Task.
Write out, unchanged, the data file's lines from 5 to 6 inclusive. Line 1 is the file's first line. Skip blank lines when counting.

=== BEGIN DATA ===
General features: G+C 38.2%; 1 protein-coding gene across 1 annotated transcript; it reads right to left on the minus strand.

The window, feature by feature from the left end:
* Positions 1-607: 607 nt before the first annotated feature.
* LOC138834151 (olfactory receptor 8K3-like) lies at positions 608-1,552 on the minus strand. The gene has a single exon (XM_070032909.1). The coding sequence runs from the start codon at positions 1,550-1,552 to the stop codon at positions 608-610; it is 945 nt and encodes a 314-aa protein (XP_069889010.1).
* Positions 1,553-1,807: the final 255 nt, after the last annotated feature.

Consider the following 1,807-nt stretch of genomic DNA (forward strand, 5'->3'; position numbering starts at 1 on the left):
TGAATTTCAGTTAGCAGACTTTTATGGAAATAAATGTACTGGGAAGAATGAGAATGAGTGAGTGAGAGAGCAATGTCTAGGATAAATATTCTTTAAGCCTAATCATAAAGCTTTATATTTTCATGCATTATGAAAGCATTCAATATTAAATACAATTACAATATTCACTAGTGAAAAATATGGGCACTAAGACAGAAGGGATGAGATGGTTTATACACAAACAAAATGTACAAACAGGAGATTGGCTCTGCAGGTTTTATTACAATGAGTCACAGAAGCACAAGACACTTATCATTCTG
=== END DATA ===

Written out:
* Positions 1,553-1,807: the final 255 nt, after the last annotated feature.

Consider the following 1,807-nt stretch of genomic DNA (forward strand, 5'->3'; position numbering starts at 1 on the left):